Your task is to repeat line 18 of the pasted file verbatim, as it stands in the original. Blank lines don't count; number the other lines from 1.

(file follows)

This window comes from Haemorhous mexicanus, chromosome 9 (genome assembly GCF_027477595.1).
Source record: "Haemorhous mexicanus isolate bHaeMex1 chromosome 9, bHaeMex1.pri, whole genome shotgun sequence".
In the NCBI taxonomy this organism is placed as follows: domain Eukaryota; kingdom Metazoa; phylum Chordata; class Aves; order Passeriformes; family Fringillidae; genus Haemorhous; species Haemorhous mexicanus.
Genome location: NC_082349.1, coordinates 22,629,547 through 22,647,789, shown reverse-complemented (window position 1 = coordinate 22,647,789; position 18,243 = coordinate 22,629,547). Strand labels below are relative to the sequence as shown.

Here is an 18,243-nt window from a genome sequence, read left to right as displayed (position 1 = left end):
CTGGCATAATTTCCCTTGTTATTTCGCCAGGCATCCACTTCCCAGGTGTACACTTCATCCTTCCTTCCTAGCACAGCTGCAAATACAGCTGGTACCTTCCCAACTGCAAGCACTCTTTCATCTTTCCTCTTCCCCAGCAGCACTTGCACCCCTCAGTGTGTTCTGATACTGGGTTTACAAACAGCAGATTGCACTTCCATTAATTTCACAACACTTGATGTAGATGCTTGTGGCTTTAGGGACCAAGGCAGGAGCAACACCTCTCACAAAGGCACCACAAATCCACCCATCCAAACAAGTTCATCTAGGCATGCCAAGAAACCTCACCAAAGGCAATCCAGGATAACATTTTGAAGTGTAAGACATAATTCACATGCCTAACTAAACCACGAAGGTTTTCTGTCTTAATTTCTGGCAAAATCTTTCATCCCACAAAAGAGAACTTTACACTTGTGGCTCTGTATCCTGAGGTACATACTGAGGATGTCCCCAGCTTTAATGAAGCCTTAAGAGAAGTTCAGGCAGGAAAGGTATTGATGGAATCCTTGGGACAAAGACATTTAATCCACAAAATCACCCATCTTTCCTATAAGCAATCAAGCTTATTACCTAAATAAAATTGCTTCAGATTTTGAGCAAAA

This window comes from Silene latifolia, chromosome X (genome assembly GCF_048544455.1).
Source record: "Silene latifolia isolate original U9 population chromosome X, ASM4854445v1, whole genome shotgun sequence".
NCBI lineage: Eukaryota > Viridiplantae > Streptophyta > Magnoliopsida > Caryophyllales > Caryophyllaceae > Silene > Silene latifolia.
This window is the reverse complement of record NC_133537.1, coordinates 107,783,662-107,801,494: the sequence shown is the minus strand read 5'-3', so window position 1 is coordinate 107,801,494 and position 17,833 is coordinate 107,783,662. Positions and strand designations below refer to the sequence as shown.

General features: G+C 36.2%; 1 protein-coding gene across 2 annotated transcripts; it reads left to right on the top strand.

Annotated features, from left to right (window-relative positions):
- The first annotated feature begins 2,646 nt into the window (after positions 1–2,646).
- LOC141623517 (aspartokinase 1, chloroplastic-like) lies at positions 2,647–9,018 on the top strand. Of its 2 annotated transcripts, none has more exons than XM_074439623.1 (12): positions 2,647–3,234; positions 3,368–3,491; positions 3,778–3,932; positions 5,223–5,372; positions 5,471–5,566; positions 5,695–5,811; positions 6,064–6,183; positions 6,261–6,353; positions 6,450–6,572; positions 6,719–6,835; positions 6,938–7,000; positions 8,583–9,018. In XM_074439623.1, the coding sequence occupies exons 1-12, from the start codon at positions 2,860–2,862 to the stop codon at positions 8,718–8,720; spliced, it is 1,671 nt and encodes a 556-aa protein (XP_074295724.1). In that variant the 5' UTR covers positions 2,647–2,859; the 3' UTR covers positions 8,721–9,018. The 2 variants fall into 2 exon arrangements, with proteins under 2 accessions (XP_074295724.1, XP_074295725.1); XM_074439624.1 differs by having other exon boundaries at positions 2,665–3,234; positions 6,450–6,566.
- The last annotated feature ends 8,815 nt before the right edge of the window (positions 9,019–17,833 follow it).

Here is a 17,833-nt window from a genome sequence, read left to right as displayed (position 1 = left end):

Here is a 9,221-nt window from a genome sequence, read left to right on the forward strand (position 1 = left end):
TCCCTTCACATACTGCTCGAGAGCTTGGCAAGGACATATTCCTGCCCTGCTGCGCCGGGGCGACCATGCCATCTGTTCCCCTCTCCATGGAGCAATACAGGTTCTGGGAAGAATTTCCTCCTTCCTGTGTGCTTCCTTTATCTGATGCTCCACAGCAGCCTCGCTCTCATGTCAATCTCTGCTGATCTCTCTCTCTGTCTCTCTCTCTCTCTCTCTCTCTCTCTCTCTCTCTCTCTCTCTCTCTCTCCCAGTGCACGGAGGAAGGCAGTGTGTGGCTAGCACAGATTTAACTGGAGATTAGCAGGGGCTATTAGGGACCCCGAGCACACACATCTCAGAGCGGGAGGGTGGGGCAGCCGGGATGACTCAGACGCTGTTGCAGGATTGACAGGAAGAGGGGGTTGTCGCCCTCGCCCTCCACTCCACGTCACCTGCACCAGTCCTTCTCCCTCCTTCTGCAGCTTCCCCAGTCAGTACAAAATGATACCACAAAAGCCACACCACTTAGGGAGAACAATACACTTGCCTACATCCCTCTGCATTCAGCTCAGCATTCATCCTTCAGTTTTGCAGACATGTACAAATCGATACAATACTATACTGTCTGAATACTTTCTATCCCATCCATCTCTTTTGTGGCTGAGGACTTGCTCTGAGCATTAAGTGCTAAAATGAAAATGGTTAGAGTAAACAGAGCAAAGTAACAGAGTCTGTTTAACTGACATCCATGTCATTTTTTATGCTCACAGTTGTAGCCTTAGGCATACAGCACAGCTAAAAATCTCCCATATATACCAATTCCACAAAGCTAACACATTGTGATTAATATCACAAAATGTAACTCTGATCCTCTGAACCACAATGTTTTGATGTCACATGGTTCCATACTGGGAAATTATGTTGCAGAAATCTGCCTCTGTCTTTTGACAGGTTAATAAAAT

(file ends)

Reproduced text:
TCCCTTCACATACTGCTCGAGAGCTTGGCAAGGACATATTCCTGCCCTGCTGCGCCGGGGCGACCATGCCATCTGTTCCCCTCTCCATGGAGCAATACAGGTTCTGGGAAGAATTTCCTCCTTCCTGTGTGCTTCCTTTATCTGATGCTCCACAGCAGCCTCGCTCTCATGTCAATCTCTGCTGATCTCTCTCTCTGTCTCTCTCTCTCTCTCTCTCTCTCTCTCTCTCTCTCTCTCTCTCTCTCTCCCAGTGCACGGAGGAAGGCAGTGTGTGGCTAGCACAGATTTAACTGGAGATTAGCAGGGGCTATTAGGGACCCCGAGCACACACATCTCAGAGCGGGAGGGTGGGGCAGCCGGGATGACTCAGACGCTGTTGCAGGATTGACAGGAAGAGGGGGTTGTCGCCCTCGCCCTCCACTCCACGTCACCTGCACCAGTCCTTCTCCCTCCTTCTGCAGCTTCCCCAGTCAGTACAAAATGATACCACAAAAGCCACACCACTTAGGGAGAACAATACACTTGCCTACATCCCTCTGCATTCAGCTCAGCATTCATCCTTCAGTTTTGCAGACATGTACAAATCGATACAATACTATACTGTCTGAATACTTTCTATCCCATCCATCTCTTTTGTGGCTGAGGACTTGCTCTGAGCATTAAGTGCTAAAATGAAAATGGTTAGAGTAAACAGAGCAAAGTAACAGAGTCTGTTTAACTGACATCCATGTCATTTTTTATGCTCACAGTTGTAGCCTTAGGCATACAGCACAGCTAAAAATCTCCCATATATACCAATTCCACAAAGCTAACACATTGTGATTAATATCACAAAATGTAACTCTGATCCTCTGAACCACAATGTTTTGATGTCACATGGTTCCATACTGGGAAATTATGTTGCAGAAATCTGCCTCTGTCTTTTGACAGGTTAATAAAAT